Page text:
Teen Writers Bloc

A Blog by the New School Writing for Children MFA Class of 2012

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It’s Launch Day for Caela Carter’s ME, HIM, THEM AND IT!

Posted by Jessica Verdi On February - 26 - 2013

Screen Shot 2013 02 25 at 11.45.23 AM 199x300 Its Launch Day for Caela Carters ME, HIM, THEM AND IT!Today is a big day at Teen Writers Bloc — it’s the release of our very own Caela Carter‘s debut novel, Me, Him, Them and It!

When Evelyn decided to piss off her parents with a bad reputation, she wasn’t planning to ruin her valedictorian status. She also wasn’t planning to fall for Todd—the guy she was just using for sex. And she definitely wasn’t planning on getting pregnant. When Todd turns his back on her, Evelyn’s not sure where to go. Can a distant mother, a cheating father, an angry best friend, and a (thankfully) loving aunt with adopted daughters of her own help Evelyn make the heart-wrenching decisions that follow?

Caela began writing this incredible story during our first semester at The New School, so several of us at TWB were lucky enough to get to read early drafts of the book before anyone else. And now that it’s out there for all to read, we know it’s going to make quite the splash in the YA lit world.

I’ve held a finished copy of Me, Him, Them and It in my hands, and let me tell you — it’s beautiful. Definitely something I’d pick up off the shelf and Barnes and Noble. And we hope you will too!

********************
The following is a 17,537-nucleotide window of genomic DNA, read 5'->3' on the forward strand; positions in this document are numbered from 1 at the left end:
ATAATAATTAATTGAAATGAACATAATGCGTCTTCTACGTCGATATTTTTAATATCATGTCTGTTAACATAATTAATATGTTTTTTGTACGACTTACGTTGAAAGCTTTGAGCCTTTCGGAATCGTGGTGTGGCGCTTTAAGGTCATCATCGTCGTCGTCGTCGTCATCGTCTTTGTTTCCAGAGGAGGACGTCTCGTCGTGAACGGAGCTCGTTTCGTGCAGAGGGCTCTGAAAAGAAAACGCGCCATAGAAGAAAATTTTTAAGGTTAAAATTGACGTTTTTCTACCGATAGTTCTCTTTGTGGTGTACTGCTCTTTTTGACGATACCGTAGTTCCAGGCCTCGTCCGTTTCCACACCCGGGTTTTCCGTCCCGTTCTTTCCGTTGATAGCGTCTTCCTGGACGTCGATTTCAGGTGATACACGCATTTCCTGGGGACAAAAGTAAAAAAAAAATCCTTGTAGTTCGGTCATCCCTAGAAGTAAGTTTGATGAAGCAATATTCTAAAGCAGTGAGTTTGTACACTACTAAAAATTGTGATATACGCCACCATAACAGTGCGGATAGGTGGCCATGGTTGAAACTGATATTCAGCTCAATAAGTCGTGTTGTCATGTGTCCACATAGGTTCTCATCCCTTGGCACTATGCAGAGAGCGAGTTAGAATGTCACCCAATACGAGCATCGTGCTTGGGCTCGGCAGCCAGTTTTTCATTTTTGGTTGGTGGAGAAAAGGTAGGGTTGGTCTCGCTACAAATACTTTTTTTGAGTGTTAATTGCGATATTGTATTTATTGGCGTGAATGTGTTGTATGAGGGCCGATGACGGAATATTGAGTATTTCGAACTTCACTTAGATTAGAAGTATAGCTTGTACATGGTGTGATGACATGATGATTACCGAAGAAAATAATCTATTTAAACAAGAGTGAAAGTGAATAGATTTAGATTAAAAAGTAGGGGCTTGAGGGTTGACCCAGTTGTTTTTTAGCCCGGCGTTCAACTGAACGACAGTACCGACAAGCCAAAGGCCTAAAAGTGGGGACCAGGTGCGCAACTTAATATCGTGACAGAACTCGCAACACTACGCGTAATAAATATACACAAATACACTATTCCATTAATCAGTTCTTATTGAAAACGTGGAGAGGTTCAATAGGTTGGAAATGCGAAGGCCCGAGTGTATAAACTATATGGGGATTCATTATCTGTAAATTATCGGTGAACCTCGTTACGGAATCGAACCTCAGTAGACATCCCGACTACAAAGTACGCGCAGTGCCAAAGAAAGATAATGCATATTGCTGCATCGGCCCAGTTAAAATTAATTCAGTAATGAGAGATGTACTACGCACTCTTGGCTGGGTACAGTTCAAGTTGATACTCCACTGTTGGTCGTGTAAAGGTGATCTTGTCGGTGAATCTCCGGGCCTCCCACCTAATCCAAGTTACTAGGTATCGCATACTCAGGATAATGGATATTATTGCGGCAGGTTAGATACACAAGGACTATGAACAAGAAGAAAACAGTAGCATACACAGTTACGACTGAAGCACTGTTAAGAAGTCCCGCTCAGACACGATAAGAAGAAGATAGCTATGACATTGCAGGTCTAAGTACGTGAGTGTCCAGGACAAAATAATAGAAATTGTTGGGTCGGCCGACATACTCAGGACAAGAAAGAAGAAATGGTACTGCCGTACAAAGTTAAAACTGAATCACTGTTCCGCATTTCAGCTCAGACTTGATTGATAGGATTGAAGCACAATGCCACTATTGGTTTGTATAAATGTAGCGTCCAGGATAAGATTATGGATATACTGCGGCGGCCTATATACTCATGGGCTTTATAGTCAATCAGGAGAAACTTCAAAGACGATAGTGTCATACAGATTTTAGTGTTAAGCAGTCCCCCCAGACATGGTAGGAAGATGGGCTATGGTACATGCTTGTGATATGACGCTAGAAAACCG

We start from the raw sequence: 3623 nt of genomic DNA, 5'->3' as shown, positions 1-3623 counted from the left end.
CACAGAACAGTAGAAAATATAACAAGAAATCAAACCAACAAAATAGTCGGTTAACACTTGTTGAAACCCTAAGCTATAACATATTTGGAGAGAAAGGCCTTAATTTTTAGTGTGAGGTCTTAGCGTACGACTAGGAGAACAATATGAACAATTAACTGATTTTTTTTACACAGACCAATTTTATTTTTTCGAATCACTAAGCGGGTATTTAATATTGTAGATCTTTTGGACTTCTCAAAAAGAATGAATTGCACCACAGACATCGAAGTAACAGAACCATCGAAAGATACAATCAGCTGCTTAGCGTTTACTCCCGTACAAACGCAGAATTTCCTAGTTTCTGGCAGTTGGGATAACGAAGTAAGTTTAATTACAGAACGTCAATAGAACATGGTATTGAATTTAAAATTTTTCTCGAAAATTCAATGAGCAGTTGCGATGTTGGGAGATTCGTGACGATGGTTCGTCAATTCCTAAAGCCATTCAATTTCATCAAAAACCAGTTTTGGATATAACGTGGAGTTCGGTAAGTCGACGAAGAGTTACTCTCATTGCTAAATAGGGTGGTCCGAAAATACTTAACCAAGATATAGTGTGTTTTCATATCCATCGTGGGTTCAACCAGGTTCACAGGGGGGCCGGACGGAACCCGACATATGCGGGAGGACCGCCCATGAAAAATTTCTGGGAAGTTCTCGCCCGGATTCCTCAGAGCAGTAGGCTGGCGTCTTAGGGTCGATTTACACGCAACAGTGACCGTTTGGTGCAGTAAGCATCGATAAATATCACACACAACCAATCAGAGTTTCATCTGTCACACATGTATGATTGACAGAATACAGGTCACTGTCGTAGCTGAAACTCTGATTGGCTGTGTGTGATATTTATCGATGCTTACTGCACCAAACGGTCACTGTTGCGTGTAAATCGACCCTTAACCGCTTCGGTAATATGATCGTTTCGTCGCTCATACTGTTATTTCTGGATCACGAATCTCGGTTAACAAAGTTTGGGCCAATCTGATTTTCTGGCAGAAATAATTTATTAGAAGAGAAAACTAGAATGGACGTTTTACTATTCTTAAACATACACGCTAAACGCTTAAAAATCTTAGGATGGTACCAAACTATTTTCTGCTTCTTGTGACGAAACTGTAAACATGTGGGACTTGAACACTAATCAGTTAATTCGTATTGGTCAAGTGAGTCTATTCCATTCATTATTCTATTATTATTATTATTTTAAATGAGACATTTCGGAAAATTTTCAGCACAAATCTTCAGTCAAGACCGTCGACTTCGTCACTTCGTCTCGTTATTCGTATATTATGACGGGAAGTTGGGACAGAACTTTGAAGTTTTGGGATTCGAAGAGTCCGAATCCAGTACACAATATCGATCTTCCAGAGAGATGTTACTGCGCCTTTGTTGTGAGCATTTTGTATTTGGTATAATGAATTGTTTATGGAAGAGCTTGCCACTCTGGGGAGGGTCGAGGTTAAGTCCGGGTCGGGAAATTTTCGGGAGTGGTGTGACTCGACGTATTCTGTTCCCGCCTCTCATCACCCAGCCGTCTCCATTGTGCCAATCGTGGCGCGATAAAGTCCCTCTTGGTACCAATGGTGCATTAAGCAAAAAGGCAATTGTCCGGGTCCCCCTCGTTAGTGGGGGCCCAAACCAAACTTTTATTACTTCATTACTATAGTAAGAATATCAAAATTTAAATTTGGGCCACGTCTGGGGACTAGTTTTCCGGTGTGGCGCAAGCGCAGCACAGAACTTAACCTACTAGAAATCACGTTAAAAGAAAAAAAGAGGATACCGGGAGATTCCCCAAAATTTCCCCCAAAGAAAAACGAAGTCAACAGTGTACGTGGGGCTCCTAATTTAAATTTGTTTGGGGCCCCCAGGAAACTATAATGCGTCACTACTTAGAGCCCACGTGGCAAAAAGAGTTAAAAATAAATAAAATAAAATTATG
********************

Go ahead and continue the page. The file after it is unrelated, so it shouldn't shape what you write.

If you’re in the New York area you can come celebrate the release of this book with us and with the author herself at the launch event on Thursday, February 28th at 6:30 PM at the Corner Bookstore on Madison Avenue at 93rd Street.

Enter to Win a Signed ARC of Jessica Verdi’s MY LIFE AFTER NOW

Posted by Jessica Verdi On January - 15 - 2013

photo 224x300 Enter to Win a Signed ARC of Jessica Verdis MY LIFE AFTER NOWHi gang!

To celebrate the impending release of my contemporary YA novel MY LIFE AFTER NOW (Seriously, is it April yet? I’m tired of waiting!), I’m doing a Goodreads giveaway! The giveaway is open from now through March 1, and one winner (chosen at random by Goodreads) will get a signed advance reader copy of the book. Woot!

Here’s what the book’s about:

WHAT NOW?

Lucy just had the worst week ever. Seriously, mega bad. And suddenly, it’s all too much—she wants out. Out of her house, out of her head, out of her life. She wants to be a whole new Lucy. So she does something the old Lucy would never dream of.

And now her life will never be the same. Now, how will she be able to have a boyfriend? What will she tell her friends? How will she face her family? Now, every moment is a precious gift. She never thought being positive could be so negative. But now, everything’s different…because now she’s living with HIV.

And here’s the link to the giveaway!

Goodreads Book Giveaway

15752348 Enter to Win a Signed ARC of Jessica Verdis MY LIFE AFTER NOW

My Life After Now

by Jessica Verdi

Giveaway ends March 01, 2013.

See the giveaway details
at Goodreads.

Enter to win

For a Musician, Jess Just Can’t Seem to Get the “Rhythm”

Posted by Jessica Verdi On January - 2 - 2013